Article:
REUTERS - Here are details of some of the major recent and forthcoming protests in European countries as Italian students opposed to spending cuts marched in Rome on Tuesday.
Oct. 16 - Thousands of Italians marched in Rome in a rally organised by the FIOM metalworkers union and backed by the CGIL, Italy’s biggest union with 6 million members, to protest the bleak outlook for jobs and demand more rights for workers.
Nov. 30 - Thousands of students streamed through Rome towards parliament, chanting and waving banners with slogans such as ‘education is on its knees’. Students, who on Nov. 25 occupied key tourist sites including the leaning tower of Pisa and the Colosseum, vowed to block proposed changes by Education Minister Mariastella Gelmini.
Oct 3 - A 24-hour strike by workers on London’s underground rail system disrupted much of the network. The strike forced millions of commuters to struggle to work in their third walkout since September in a dispute over 800 planned job cuts. Another 24-hour strike took place on Nov. 28.
Oct. 19 - Britain’s trade unions took protests over spending cuts to parliament, promising to fight to protect public services.
Nov. 10 - About 55,000 students took part in a demonstration in London against the government plans to triple university tuition fees up to 9,000 pounds ($14,000). A small group took part in protests at Millbank Tower, home to the Conservative Party headquarters, which saw windows smashed and missiles hurled at police. Around 66 people were arrested.
Nov. 24 - Thousands of students staged walkouts and marches across Britain against planned rises in tuition fees.
Nov. 30 - Thousands of students engaged in a game of cat and mouse with police through central London during a chaotic tuition fees protest.
Nov. 27 - Thousands of Irish took to the streets of Dublin to protest against the looming bailout. The EU approved an 85 billion euro ($115 billion) rescue for Ireland, a day later.
Nov. 24 - Portugal’s biggest unions, the CGTP and the UGT, disrupted transport and halted services from healthcare to banking in protest against wage cuts and rising unemployment in the first joint general strike by the top two unions since 1988.
May 4-5 - Public-sector workers staged a 48-hour nationwide strike. On May 5, a 50,000-strong protest in Athens led to violence in which demonstrators fought police and three people were killed in a petrol bomb attack on a bank.
June 29 - Police fired tear gas at rioters shouting “burn parliament” in Athens. About 12,000 people joined marches during a strike against raising the retirement age to 65 for all.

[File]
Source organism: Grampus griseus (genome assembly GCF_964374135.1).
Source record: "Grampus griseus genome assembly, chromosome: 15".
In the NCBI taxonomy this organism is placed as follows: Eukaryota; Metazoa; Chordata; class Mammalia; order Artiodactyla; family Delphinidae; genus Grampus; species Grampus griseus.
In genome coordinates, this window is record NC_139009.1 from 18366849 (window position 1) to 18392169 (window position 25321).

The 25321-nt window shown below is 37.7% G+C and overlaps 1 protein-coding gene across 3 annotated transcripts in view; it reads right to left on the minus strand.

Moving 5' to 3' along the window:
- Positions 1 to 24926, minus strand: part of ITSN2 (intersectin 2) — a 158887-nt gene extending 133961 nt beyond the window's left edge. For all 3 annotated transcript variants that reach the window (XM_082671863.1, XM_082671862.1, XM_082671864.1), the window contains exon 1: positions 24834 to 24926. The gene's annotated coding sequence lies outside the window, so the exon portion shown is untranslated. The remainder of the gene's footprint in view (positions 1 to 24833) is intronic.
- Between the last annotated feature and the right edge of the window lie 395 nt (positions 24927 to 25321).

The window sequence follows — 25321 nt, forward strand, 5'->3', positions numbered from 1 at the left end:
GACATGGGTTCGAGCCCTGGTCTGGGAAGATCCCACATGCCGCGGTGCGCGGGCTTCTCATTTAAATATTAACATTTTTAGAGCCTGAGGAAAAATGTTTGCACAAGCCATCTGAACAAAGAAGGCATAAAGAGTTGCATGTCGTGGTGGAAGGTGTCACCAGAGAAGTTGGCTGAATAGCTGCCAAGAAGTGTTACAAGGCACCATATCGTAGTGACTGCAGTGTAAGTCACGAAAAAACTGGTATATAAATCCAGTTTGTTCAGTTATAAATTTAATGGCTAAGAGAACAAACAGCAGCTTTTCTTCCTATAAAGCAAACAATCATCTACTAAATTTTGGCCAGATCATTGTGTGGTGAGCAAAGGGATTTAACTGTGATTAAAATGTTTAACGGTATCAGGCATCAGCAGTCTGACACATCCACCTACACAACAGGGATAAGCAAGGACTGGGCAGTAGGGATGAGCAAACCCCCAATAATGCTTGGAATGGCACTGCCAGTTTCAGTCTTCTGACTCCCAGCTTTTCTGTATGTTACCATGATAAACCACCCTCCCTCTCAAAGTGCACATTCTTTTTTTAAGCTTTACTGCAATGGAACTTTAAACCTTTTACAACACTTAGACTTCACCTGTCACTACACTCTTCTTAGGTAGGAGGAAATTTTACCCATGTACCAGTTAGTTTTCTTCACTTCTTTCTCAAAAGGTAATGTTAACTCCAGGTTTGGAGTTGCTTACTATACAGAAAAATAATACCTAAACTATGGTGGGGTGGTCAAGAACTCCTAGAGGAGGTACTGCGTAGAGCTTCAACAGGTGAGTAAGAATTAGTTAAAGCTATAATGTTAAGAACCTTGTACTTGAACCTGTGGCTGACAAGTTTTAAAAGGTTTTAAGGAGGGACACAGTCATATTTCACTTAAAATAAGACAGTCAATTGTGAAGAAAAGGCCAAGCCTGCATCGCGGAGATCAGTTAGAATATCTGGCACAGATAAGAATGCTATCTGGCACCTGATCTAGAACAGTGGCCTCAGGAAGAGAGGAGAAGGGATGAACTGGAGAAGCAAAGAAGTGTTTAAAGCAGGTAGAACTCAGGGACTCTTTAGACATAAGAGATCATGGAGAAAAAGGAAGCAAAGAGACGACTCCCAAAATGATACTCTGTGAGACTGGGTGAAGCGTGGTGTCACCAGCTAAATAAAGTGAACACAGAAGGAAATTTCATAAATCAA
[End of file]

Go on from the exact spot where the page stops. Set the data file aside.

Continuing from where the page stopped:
July 8 - About 12,000 people marched against pension reform in the unions’ sixth 24-hour strike against austerity measures.
Nov. 10 - ADEDY, the public sector union, said it would also join private sector workers in a 24-hour general strike planned for Dec. 15, to protest against job cuts and austerity measures.
Nov. 22 - Greek private sector union GSEE called for a pan-European strike in 2011 to take joint action against austerity measures.
Sept 29 - Spain’s first general strike in eight years, called to oppose spending cuts, disrupted transport and factories but the impact was limited as most Spaniards appear to resigned to austerity to trim a massive deficit.
Nov. 8 - The main Czech labour union called a one-day strike of public sector workers for Dec. 8 to protest the government’s planned wage cuts and layoffs. Such strikes are rare in the central European country, whose centre-right government has pledged to balance its budget by 2016.
-- The pension reform was signed into law by President Nicolas Sarkozy on Nov. 9. The reform raised the minimum retirement age to 62 from 60 and the full retirement age to 67 from 65 to balance the loss-ridden pension system by 2018.
-- Fierce opposition by trade unions and the French public, who staged a sustained wave of protests over austerity measures, turned the reform into the biggest battle of Sarkozy’s presidency. Unions mobilised nationwide street protests eight times since early September and rolling strikes at oil refineries caused serious fuel shortages at one stage, but the strikes are over and the turnout for protests slumped.